expect to continue to attract the men and women our students
deserve — men and women whose work will play a vital part in the expansion of our economy — if we do not share the benefits
of that expansion with them.
As I reported last year, we have in recent years been able to
make substantial additions to the buildings on the campus. Unfortunately, however, those additions merely helped us grow from
2400 students to 7000. We cannot consider that the buildings
already up will help us meet the coming influx of students. We
are overcrowded now. We still lecture in huts; we still keep
extremely valuable equipment and records in shacks that are
firetraps; our students are still living in temporary army huts. And
even with that overcrowding, we have to turn many students away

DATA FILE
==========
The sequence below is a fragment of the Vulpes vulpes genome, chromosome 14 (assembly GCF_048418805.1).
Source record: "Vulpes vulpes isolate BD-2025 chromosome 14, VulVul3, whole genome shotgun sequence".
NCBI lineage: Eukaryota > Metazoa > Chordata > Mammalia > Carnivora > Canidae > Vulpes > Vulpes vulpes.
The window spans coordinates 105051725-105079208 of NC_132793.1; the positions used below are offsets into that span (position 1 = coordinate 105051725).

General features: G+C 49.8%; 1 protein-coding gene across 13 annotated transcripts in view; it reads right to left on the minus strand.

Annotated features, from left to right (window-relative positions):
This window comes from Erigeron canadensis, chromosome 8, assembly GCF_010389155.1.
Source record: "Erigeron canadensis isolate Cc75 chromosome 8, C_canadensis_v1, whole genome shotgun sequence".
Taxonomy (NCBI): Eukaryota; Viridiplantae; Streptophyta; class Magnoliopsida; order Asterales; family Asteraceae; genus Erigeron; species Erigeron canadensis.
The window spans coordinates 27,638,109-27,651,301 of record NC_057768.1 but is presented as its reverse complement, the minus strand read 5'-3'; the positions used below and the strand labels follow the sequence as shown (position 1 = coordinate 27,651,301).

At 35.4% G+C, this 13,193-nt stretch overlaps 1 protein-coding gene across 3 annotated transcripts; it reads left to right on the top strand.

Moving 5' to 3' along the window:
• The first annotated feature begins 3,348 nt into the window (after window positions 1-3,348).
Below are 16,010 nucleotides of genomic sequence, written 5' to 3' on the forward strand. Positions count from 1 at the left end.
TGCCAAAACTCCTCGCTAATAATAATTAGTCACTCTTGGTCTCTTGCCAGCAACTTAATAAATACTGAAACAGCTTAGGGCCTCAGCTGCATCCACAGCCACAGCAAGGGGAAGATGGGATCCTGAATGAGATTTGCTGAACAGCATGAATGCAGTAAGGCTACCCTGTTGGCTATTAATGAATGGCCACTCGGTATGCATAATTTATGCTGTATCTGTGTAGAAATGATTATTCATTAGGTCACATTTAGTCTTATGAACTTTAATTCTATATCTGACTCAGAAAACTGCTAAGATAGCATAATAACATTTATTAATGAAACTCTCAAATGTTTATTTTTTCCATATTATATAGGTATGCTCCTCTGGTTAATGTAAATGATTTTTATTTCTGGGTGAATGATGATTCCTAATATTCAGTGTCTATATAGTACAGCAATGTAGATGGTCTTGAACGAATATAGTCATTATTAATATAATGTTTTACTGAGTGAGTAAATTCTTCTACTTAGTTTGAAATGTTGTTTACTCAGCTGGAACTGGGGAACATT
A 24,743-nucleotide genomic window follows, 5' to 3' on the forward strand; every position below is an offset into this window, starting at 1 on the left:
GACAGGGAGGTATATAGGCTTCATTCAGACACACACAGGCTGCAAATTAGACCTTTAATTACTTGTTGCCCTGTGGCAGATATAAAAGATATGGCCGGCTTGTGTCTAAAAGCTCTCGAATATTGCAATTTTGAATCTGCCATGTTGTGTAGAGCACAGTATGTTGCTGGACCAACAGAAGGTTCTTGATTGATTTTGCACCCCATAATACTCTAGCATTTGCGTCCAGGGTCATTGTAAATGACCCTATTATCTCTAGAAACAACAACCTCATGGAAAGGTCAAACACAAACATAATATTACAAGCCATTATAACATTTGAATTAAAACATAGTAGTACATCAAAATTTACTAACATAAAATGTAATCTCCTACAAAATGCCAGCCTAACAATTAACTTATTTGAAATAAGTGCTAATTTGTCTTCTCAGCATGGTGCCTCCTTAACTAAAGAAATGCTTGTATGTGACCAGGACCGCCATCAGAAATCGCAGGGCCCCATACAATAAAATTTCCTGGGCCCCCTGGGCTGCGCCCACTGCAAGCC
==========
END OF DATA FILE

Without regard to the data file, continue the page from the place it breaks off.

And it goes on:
from the residences. This year, for example, we could provide
accommodation for only half of the women whose homes are out of
Vancouver who wanted to live on campus. The remainder were
forced to find accommodation in private homes off campus, often
at considerably greater expense and not always under conditions
conducive to obtaining the most from university life. Of the
men who come from outside Vancouver, we were able to accommodate far less than half.
In addition to residences, we need new buildings, or substantial additions to existing buildings, for Medicine, Commerce,
Engineering, the Fine Arts, including Music and Drama, Education,
Chemistry, the Biological Sciences, the Library, Agriculture, Architecture and Forestry, to mention only the more urgent.
The Provincial Government has undertaken to make available
to the University $1,000,000 a year for the next ten years for
building purposes. With that money, we shall be able to complete
an Arts Building — currently under construction — a Medical
Building, some residences, and a few of the other more vital needs.
To meet the rest of the needs, we intend to appeal to industry,
the general public and to the Federal and Provincial governments.
We are deeply appreciative of what the governments and industry